Timothy's Blog

Timothy's blog on dulcimers, music, nature and life!

Classical music V a: Early Baroque and the Italians

As the Renaissance progressed, there was a trend in music to make it less 'absolute' --- structured less on a basis of carefully defined forms and developments regardless of a text's message, and more on a basis of bringing out that message through the music.  Music was becoming more experiential: the player and listener could directly feel what was meant as it was being sung or played about.

This opened the door for experimentation with more expressive forms; the Italians such as Monteverdi were the most influential in this historic shift, and according to some scholars all 'serious' music since that time has been an outgrowth of the Italians' ideas of that period.

The word 'Baroque' denotes ornamentation and complexity, and the new expressive goals certainly created a setting for composers and performers to explore new horizons of harmony, melody, and dynamics.  I myself think of this time, especially its later part, as the beginning of truly modern music --- music with a story-like flow, lyrical melodies with considerable pitch range, harmonies that transform with the melody's unfolding, etc.

Among the selections below: Schutz was a pious master in Germany, writing on Protestant themes for the chapels of nobles; his works are often called the greatest of the German Baroque before Bach.

Pachelbel, also a German, was highly respected in his time, but his famous Canon wasn't published then, probably because it wasn't a fancy enough canon for serious musicians to study and play!  The Canon in D is one of the most popular Classical pieces worldwide in our time because it was beautifully arranged and recorded in the track here, in 1969!  It was unknown before then.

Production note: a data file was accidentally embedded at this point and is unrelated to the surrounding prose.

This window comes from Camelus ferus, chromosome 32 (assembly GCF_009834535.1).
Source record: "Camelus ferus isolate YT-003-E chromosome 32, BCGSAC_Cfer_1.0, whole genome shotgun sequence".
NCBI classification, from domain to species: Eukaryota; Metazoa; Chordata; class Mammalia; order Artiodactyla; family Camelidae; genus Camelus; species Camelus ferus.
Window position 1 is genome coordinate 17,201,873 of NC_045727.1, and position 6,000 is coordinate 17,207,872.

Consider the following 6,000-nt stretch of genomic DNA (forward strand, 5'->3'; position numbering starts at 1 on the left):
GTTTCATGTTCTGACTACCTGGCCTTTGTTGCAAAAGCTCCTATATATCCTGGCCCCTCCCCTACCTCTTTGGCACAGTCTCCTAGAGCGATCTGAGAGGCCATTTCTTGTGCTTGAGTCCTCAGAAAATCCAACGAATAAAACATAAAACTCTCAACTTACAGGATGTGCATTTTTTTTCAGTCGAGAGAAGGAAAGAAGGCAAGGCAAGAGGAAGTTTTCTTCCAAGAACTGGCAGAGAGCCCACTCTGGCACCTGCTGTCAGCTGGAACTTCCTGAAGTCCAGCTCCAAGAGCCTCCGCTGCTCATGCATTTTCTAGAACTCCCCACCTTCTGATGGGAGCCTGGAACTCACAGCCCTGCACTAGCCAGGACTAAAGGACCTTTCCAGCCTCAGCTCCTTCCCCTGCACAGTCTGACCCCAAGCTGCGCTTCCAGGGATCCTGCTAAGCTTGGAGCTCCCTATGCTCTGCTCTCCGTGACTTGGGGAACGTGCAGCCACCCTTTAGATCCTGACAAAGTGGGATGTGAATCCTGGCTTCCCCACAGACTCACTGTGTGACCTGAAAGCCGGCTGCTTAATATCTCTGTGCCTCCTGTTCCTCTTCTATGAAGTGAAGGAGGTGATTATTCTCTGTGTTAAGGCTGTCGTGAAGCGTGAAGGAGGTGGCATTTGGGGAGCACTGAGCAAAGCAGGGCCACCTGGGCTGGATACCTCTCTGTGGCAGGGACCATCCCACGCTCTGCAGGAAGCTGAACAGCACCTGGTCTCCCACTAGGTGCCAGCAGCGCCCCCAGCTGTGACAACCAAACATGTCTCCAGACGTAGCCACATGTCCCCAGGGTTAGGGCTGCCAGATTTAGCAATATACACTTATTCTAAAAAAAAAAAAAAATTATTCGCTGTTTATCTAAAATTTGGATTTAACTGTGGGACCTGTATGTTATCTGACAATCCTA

The Italians Corelli, Vivaldi, and Scarlatti exploded the music world with their thrilling lyricism and joy in a way that influenced everyone from then on; Bach loved their music so much that he did his own arrangements of a number of their works.

The Englishman Purcell's famous Rondeau was used by Benjamin Britten in the 20th Century for his Young Person's Guide to the Orchestra; and Purcell's works such as 'Remember Not' here show his 'ahead-of-his-time' sophistication and creativity.

The Frenchman Mouret's Rondeau (the Masterpiece Theatre theme) and Clarke's Voluntary are widely-played wedding pieces in our day.

 

Heinrich Schutz (1585-1672): Seven Words of Christ on the Cross, sung by Ars Nova Copenhagen, directed by Paul Hillier


Johann Pachelbel (1653-1706): Canon in D, played by Jean-Francois Paillard and his Paillard Chamber Orchestra


Arcangelo Corelli (1653-1713): Christmas Concerto: Allegro, played by Camerata RCO (Allegro is at 1:49.)


Henry Purcell (1659-1695): Rondeau from Abdelazer Suite, played by the Voices of Music


Henry Purcell (1659-1695): 'Remember Not, Lord, Our Offences', sung by MusicAeterna, directed by Teodor Currentzis


Jeremiah Clarke (1674-1707): Prince of Denmark's March (Trumpet Voluntary), played by Wynton Marsalis, with the English Chamber Orchestra


Antonio Vivaldi (1678-1741): 'The Four Seasons' Violin Concertos, played by Nigel Kennedy with the Chamber Orchestra of Europe (Actual piece starts at 5 minutes.) And another wonderful version: Janine Jansen at the International Kamermusiek Festival


Jean-Joseph Mouret (1682-1738): Rondeau, played by Kapp/Philharmonia Virtuosi of NY


Domenico Scarlatti (1685-1757): Sonata in E, K380, Andante comodo, played by Vladimir Horowitz

Classical music IV b: The Elizabethan period
Classical music V b: Handel and Bach!

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